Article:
Kehlani – It Was Good Until It Wasn’t – The STiXXclusive Review

The title of the album is pretty much self-explanatory, and can sum up the sequence of events in my life­ for the past few months, including the 1st couple of 2020. I’ll allow interpretation to play itself out from there, but the music can absolutely be a soundtrack to what was, and what could potentially be, in terms of what it means to look forward and look ahead. We can’t do that without reflection, and that’s what Kehlani has brought to the forefront with her latest album.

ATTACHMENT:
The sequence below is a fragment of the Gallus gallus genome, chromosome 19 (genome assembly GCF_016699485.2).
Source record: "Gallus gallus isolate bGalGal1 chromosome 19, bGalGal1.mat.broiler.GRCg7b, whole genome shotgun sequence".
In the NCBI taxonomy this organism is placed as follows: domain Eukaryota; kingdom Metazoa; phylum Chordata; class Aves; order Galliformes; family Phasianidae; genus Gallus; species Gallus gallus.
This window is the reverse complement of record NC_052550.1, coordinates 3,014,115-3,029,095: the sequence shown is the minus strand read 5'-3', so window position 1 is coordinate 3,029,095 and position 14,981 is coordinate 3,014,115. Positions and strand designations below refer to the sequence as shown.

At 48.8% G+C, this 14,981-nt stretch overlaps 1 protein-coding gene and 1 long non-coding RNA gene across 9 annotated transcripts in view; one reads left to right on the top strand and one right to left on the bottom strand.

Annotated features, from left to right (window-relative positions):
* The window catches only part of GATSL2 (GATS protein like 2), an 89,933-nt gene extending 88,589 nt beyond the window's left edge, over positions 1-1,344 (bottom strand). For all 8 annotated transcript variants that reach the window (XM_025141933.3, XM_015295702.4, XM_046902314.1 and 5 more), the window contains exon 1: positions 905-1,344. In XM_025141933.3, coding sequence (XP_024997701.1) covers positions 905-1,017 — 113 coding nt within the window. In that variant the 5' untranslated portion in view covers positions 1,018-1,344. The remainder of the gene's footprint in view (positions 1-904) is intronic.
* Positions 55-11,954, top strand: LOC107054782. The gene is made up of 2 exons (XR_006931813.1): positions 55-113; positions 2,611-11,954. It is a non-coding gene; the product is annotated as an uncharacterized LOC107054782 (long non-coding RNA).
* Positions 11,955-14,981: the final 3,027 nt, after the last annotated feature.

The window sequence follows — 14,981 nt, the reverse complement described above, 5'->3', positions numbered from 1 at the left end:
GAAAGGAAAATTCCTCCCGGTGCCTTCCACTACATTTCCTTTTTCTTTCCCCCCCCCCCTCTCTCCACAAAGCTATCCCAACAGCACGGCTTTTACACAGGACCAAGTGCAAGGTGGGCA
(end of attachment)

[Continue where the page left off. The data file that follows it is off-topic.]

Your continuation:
Admittedly so, I didn’t listen to a lot of her, but because her music was played around me a lot (specifically Honey), that led me to taking in a couple of her projects, including her mixtape You Should Be Here, and her debut, SweetSexySavage. Today’s R&B artists have a conflicting battle with public reception, because where the vocal talent isn’t what it used to be in terms of the major acts, there’s a strong focus on lyricism that mirrors rapping, but also telling stories with more attitude than their predecessors (Monica, Fantasia, Brandy, Keyshia Cole, Tamia, Melanie Fiona, just to name a few). There’s more rawness with their lyrics, and whether you like your R&B women to swear more than usual, it’s the way in which R&B is presented these days, because on the flip side, Chris Brown & Trey Songz started rapping, and nothing was the same. However, that’s another discussion for another day, and we’re staying focused here.